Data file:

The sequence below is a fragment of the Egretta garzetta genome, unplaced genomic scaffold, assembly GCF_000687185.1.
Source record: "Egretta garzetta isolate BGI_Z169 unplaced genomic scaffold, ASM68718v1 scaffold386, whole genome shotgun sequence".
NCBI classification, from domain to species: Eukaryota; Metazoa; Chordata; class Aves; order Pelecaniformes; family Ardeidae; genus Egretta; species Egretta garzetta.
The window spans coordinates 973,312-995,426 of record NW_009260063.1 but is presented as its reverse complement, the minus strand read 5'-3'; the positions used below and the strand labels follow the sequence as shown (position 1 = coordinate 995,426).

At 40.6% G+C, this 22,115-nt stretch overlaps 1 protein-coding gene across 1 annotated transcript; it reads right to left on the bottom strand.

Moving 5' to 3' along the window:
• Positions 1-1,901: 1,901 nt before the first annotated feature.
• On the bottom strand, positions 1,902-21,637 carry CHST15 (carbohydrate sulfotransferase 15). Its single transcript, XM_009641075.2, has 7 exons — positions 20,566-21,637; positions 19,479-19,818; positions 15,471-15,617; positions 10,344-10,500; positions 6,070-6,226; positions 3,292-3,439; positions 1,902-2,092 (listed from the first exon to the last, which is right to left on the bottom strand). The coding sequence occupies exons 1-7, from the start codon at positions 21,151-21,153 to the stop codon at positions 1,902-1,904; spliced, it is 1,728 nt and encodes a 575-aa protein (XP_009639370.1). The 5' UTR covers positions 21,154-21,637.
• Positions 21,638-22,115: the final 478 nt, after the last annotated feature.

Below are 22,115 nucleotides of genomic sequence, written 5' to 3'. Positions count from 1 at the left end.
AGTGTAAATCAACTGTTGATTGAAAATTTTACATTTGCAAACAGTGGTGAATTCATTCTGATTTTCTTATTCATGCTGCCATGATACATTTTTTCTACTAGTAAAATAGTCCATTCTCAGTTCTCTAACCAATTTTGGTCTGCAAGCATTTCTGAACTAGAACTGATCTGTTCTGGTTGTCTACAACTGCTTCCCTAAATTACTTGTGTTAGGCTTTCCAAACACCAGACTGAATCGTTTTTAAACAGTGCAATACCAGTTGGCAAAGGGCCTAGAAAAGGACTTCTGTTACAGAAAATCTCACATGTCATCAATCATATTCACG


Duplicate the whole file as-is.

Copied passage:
The sequence below is a fragment of the Egretta garzetta genome, unplaced genomic scaffold, assembly GCF_000687185.1.
Source record: "Egretta garzetta isolate BGI_Z169 unplaced genomic scaffold, ASM68718v1 scaffold386, whole genome shotgun sequence".
NCBI classification, from domain to species: Eukaryota; Metazoa; Chordata; class Aves; order Pelecaniformes; family Ardeidae; genus Egretta; species Egretta garzetta.
The window spans coordinates 973,312-995,426 of record NW_009260063.1 but is presented as its reverse complement, the minus strand read 5'-3'; the positions used below and the strand labels follow the sequence as shown (position 1 = coordinate 995,426).

At 40.6% G+C, this 22,115-nt stretch overlaps 1 protein-coding gene across 1 annotated transcript; it reads right to left on the bottom strand.

Moving 5' to 3' along the window:
• Positions 1-1,901: 1,901 nt before the first annotated feature.
• On the bottom strand, positions 1,902-21,637 carry CHST15 (carbohydrate sulfotransferase 15). Its single transcript, XM_009641075.2, has 7 exons — positions 20,566-21,637; positions 19,479-19,818; positions 15,471-15,617; positions 10,344-10,500; positions 6,070-6,226; positions 3,292-3,439; positions 1,902-2,092 (listed from the first exon to the last, which is right to left on the bottom strand). The coding sequence occupies exons 1-7, from the start codon at positions 21,151-21,153 to the stop codon at positions 1,902-1,904; spliced, it is 1,728 nt and encodes a 575-aa protein (XP_009639370.1). The 5' UTR covers positions 21,154-21,637.
• Positions 21,638-22,115: the final 478 nt, after the last annotated feature.

Below are 22,115 nucleotides of genomic sequence, written 5' to 3'. Positions count from 1 at the left end.
AGTGTAAATCAACTGTTGATTGAAAATTTTACATTTGCAAACAGTGGTGAATTCATTCTGATTTTCTTATTCATGCTGCCATGATACATTTTTTCTACTAGTAAAATAGTCCATTCTCAGTTCTCTAACCAATTTTGGTCTGCAAGCATTTCTGAACTAGAACTGATCTGTTCTGGTTGTCTACAACTGCTTCCCTAAATTACTTGTGTTAGGCTTTCCAAACACCAGACTGAATCGTTTTTAAACAGTGCAATACCAGTTGGCAAAGGGCCTAGAAAAGGACTTCTGTTACAGAAAATCTCACATGTCATCAATCATATTCACG